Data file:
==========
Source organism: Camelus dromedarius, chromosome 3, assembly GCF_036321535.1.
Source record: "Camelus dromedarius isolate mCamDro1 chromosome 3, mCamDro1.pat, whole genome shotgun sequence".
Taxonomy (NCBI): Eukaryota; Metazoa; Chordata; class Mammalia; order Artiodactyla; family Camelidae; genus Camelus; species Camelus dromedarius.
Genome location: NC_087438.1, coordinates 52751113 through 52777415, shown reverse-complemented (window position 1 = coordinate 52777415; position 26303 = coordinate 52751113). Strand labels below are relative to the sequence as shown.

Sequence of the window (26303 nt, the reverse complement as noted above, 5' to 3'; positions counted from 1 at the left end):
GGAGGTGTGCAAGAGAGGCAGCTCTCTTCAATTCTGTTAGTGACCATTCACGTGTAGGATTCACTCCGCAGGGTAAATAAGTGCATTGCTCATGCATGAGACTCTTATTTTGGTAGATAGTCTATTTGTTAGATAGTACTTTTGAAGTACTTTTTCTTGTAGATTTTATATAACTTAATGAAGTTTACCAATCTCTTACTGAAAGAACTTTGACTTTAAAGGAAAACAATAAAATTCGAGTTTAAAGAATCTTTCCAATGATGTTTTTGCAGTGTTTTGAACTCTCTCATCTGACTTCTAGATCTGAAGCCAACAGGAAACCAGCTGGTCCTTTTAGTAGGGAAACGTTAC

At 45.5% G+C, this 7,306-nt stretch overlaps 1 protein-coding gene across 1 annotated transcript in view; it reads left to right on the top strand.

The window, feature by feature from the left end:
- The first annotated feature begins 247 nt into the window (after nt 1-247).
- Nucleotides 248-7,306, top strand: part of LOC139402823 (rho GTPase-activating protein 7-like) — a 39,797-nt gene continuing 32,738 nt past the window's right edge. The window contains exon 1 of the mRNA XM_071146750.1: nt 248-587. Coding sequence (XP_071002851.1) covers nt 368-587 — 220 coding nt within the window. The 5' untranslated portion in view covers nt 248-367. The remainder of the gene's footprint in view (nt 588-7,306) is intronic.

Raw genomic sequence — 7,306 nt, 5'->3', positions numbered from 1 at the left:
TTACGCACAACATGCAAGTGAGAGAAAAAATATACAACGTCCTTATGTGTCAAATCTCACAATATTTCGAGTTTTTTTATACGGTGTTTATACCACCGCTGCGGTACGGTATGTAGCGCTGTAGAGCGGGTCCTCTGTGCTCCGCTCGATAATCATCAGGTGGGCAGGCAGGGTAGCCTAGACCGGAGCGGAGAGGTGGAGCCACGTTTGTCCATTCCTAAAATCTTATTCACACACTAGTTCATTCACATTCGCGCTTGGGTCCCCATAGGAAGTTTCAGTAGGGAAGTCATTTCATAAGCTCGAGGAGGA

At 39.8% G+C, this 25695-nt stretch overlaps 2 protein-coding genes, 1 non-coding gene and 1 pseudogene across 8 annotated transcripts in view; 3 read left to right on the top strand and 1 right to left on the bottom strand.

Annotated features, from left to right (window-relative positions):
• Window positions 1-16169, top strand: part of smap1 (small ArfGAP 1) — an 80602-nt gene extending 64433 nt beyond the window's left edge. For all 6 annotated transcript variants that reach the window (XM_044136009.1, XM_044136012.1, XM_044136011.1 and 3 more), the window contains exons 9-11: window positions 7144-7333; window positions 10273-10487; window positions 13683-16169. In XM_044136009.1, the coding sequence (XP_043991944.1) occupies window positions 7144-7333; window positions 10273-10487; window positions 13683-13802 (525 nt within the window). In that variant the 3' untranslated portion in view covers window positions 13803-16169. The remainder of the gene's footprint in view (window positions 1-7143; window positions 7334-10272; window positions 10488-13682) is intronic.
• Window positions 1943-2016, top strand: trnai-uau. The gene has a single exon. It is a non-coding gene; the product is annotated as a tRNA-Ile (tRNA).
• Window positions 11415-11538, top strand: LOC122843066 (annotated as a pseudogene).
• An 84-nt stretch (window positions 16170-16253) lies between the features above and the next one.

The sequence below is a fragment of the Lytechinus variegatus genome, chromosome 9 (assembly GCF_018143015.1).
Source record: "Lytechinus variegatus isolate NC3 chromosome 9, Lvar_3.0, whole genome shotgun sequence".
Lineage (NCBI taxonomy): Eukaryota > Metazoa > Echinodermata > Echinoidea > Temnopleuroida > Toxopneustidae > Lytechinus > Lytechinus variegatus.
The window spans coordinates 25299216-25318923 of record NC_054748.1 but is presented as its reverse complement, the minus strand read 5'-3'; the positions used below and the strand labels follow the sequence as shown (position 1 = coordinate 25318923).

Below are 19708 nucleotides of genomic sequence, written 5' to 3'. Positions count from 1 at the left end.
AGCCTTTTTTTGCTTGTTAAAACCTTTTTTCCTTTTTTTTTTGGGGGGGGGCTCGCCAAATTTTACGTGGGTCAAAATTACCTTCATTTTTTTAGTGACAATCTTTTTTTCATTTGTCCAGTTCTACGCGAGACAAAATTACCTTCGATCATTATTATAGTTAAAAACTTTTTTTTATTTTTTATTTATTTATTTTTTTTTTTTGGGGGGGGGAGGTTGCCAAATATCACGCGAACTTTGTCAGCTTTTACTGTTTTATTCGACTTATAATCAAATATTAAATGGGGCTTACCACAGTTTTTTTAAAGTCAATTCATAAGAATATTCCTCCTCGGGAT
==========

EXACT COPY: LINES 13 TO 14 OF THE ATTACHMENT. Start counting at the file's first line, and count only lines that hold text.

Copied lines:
At 39.8% G+C, this 25695-nt stretch overlaps 2 protein-coding genes, 1 non-coding gene and 1 pseudogene across 8 annotated transcripts in view; 3 read left to right on the top strand and 1 right to left on the bottom strand.

Annotated features, from left to right (window-relative positions):